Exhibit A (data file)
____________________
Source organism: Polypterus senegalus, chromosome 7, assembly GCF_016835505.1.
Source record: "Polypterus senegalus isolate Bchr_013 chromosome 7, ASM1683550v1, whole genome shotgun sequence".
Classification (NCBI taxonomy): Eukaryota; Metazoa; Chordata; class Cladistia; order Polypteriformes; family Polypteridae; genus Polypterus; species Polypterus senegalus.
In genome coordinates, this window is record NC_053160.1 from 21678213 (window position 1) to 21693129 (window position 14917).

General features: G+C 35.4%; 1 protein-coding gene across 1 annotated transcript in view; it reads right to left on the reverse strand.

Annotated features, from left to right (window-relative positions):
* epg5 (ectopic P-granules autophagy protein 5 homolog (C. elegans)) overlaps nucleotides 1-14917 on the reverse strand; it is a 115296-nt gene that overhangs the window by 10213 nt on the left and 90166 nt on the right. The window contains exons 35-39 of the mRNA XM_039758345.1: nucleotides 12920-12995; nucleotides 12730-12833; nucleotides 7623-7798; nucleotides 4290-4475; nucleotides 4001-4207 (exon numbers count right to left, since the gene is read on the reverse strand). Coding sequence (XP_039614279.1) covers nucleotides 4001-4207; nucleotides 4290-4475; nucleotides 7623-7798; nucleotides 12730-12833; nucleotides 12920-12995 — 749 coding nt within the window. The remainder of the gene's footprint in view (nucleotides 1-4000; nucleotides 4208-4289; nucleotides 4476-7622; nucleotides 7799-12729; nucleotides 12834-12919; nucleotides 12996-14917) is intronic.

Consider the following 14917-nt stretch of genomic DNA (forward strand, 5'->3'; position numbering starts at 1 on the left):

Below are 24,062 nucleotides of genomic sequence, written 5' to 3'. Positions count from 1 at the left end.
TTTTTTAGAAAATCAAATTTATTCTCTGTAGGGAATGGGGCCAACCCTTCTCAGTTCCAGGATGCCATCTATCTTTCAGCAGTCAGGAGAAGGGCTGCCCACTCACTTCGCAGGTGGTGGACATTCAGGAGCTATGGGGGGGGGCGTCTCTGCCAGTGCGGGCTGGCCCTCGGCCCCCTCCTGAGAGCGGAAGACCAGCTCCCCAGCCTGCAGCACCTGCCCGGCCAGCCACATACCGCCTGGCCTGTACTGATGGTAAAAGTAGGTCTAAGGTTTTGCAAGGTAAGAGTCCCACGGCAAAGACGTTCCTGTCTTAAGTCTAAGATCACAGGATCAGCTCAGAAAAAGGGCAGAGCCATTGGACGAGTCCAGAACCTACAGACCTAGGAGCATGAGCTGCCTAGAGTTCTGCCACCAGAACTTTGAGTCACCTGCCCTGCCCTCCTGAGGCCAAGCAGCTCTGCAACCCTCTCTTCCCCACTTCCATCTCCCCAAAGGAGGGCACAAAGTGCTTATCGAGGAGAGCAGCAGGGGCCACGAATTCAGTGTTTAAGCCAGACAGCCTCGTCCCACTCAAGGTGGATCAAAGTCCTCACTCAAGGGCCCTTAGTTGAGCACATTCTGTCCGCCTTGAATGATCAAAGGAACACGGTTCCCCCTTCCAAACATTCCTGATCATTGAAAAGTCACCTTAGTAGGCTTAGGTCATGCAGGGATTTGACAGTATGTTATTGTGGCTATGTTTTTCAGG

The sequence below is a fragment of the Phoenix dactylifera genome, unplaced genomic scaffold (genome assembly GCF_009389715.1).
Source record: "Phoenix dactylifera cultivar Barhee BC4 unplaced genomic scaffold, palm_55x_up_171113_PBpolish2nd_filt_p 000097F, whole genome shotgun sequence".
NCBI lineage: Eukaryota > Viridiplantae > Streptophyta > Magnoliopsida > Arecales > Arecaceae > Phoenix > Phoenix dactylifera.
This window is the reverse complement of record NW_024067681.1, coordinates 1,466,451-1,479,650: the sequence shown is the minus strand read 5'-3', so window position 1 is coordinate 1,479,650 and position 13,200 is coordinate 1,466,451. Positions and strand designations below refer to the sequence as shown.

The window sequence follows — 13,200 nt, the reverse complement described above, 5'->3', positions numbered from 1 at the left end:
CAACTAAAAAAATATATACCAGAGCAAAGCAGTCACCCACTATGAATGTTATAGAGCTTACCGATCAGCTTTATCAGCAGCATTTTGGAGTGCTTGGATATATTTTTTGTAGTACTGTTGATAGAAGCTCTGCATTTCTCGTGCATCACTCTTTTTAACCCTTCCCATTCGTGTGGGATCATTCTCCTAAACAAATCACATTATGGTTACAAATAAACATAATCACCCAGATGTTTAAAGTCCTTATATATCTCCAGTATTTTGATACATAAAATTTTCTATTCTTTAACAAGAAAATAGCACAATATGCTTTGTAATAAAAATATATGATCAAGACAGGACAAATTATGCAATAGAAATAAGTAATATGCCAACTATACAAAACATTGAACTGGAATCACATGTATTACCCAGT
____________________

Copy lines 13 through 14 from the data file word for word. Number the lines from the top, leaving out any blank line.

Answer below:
NCBI lineage: Eukaryota > Viridiplantae > Streptophyta > Magnoliopsida > Arecales > Arecaceae > Phoenix > Phoenix dactylifera.
This window is the reverse complement of record NW_024067681.1, coordinates 1,466,451-1,479,650: the sequence shown is the minus strand read 5'-3', so window position 1 is coordinate 1,479,650 and position 13,200 is coordinate 1,466,451. Positions and strand designations below refer to the sequence as shown.